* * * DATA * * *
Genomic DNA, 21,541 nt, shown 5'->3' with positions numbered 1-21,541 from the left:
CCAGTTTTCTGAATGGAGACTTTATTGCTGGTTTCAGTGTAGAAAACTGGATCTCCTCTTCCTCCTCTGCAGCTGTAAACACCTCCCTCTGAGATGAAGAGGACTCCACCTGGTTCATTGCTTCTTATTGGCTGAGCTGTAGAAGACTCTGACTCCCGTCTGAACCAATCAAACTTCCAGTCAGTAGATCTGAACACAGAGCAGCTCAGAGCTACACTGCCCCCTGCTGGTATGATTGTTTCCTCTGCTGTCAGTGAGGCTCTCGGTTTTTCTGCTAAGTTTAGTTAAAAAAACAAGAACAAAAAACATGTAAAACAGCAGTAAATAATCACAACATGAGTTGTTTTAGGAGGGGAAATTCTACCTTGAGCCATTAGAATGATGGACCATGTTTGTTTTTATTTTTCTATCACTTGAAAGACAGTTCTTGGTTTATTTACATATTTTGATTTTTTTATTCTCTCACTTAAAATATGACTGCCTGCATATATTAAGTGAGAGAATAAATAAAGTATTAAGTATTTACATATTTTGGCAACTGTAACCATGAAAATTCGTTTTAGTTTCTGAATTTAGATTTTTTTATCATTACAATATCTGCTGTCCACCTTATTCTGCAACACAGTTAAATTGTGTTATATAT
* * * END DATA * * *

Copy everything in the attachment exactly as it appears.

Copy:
Genomic DNA, 21,541 nt, shown 5'->3' with positions numbered 1-21,541 from the left:
CCAGTTTTCTGAATGGAGACTTTATTGCTGGTTTCAGTGTAGAAAACTGGATCTCCTCTTCCTCCTCTGCAGCTGTAAACACCTCCCTCTGAGATGAAGAGGACTCCACCTGGTTCATTGCTTCTTATTGGCTGAGCTGTAGAAGACTCTGACTCCCGTCTGAACCAATCAAACTTCCAGTCAGTAGATCTGAACACAGAGCAGCTCAGAGCTACACTGCCCCCTGCTGGTATGATTGTTTCCTCTGCTGTCAGTGAGGCTCTCGGTTTTTCTGCTAAGTTTAGTTAAAAAAACAAGAACAAAAAACATGTAAAACAGCAGTAAATAATCACAACATGAGTTGTTTTAGGAGGGGAAATTCTACCTTGAGCCATTAGAATGATGGACCATGTTTGTTTTTATTTTTCTATCACTTGAAAGACAGTTCTTGGTTTATTTACATATTTTGATTTTTTTATTCTCTCACTTAAAATATGACTGCCTGCATATATTAAGTGAGAGAATAAATAAAGTATTAAGTATTTACATATTTTGGCAACTGTAACCATGAAAATTCGTTTTAGTTTCTGAATTTAGATTTTTTTATCATTACAATATCTGCTGTCCACCTTATTCTGCAACACAGTTAAATTGTGTTATATAT